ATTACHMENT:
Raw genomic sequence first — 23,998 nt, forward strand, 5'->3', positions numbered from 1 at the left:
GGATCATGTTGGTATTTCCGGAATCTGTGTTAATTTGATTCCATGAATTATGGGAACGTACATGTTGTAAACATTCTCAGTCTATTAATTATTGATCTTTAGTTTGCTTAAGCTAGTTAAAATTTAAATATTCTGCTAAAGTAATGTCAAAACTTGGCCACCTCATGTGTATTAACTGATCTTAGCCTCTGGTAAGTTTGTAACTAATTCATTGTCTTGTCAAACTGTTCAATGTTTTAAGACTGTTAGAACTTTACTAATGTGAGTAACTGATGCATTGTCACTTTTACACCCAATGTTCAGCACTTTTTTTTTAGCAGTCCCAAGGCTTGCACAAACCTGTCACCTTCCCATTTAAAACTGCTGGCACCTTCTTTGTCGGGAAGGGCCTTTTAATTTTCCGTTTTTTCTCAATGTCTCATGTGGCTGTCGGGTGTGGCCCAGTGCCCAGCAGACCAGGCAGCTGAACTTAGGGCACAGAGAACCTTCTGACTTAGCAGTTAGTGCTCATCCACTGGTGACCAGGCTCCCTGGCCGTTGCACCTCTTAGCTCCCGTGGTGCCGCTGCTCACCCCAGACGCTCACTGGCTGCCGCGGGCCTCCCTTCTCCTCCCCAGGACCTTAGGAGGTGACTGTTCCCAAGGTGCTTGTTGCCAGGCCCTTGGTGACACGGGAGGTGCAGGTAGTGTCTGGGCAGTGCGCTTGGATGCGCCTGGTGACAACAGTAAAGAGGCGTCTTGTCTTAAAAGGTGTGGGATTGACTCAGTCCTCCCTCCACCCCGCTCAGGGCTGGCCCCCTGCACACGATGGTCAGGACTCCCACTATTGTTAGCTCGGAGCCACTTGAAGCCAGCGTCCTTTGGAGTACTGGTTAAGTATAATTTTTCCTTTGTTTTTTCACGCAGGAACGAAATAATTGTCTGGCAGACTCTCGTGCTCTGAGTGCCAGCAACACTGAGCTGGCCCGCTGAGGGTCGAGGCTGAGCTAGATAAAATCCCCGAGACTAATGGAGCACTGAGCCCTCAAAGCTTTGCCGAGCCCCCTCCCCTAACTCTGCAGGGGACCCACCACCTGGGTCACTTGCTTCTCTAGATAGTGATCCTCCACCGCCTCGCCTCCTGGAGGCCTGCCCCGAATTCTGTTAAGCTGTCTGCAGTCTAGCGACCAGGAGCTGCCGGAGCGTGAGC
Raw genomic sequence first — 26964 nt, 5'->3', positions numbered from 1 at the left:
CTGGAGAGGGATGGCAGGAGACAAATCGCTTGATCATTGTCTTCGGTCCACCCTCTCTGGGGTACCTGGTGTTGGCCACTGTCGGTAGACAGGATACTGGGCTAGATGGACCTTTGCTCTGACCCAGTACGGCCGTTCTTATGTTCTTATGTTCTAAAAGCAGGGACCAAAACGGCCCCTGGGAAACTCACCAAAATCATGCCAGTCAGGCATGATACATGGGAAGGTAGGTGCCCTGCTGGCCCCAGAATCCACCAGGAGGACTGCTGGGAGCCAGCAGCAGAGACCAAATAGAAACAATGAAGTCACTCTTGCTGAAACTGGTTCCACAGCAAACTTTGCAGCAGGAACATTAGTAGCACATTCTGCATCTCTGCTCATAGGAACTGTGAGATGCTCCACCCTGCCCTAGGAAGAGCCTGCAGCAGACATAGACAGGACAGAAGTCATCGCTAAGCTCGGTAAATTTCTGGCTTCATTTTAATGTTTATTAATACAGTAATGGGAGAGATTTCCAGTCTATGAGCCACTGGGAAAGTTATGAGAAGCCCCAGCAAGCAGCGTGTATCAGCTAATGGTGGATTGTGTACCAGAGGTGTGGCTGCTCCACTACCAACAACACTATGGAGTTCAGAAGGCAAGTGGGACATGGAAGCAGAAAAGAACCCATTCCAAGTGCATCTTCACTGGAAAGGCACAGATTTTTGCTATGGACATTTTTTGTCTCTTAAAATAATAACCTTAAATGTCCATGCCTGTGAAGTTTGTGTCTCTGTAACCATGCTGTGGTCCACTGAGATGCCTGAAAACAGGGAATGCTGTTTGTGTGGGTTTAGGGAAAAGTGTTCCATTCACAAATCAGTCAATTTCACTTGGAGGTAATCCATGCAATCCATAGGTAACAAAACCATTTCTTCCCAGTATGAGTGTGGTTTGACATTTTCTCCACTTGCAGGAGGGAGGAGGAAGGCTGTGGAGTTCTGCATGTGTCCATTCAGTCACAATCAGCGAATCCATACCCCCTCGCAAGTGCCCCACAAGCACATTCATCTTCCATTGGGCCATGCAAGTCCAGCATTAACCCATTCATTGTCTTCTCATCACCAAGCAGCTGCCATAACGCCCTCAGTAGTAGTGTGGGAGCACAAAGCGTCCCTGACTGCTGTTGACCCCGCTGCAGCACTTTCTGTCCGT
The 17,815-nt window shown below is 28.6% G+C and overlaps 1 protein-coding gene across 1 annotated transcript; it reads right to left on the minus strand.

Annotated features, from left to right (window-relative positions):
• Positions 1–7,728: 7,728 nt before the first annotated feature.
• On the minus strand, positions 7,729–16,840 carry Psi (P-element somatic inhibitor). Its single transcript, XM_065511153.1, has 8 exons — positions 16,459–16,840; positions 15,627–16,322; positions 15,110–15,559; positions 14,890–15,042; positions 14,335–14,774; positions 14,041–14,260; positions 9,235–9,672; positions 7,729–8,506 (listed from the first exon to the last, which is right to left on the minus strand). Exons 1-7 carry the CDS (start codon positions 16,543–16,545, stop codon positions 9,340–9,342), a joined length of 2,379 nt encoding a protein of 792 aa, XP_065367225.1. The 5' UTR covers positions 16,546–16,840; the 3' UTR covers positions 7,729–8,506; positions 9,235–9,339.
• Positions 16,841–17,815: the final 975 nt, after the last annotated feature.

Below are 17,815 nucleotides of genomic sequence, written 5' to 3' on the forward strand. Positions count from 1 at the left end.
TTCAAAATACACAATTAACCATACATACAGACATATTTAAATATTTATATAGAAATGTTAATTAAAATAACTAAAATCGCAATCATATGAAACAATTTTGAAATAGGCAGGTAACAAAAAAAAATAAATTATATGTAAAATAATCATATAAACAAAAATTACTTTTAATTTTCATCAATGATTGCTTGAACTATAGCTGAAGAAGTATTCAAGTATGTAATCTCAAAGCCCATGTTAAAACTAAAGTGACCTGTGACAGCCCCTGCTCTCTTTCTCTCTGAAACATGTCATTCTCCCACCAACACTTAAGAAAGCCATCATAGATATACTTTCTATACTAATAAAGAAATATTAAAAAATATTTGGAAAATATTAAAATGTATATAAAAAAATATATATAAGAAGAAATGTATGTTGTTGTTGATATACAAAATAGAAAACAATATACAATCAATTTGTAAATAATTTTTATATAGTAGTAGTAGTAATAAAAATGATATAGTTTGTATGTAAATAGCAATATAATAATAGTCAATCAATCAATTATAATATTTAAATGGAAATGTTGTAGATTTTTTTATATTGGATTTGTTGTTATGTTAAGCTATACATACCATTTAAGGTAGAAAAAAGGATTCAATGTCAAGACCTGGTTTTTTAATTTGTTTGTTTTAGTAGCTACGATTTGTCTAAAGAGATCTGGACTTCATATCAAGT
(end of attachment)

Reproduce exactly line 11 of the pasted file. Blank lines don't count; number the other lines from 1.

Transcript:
TTCAAAATACACAATTAACCATACATACAGACATATTTAAATATTTATATAGAAATGTTAATTAAAATAACTAAAATCGCAATCATATGAAACAATTTTGAAATAGGCAGGTAACAAAAAAAAATAAATTATATGTAAAATAATCATATAAACAAAAATTACTTTTAATTTTCATCAATGATTGCTTGAACTATAGCTGAAGAAGTATTCAAGTATGTAATCTCAAAGCCCATGTTAAAACTAAAGTGACCTGTGACAGCCCCTGCTCTCTTTCTCTCTGAAACATGTCATTCTCCCACCAACACTTAAGAAAGCCATCATAGATATACTTTCTATACTAATAAAGAAATATTAAAAAATATTTGGAAAATATTAAAATGTATATAAAAAAATATATATAAGAAGAAATGTATGTTGTTGTTGATATACAAAATAGAAAACAATATACAATCAATTTGTAAATAATTTTTATATAGTAGTAGTAGTAATAAAAATGATATAGTTTGTATGTAAATAGCAATATAATAATAGTCAATCAATCAATTATAATATTTAAATGGAAATGTTGTAGATTTTTTTATATTGGATTTGTTGTTATGTTAAGCTATACATACCATTTAAGGTAGAAAAAAGGATTCAATGTCAAGACCTGGTTTTTTAATTTGTTTGTTTTAGTAGCTACGATTTGTCTAAAGAGATCTGGACTTCATATCAAGT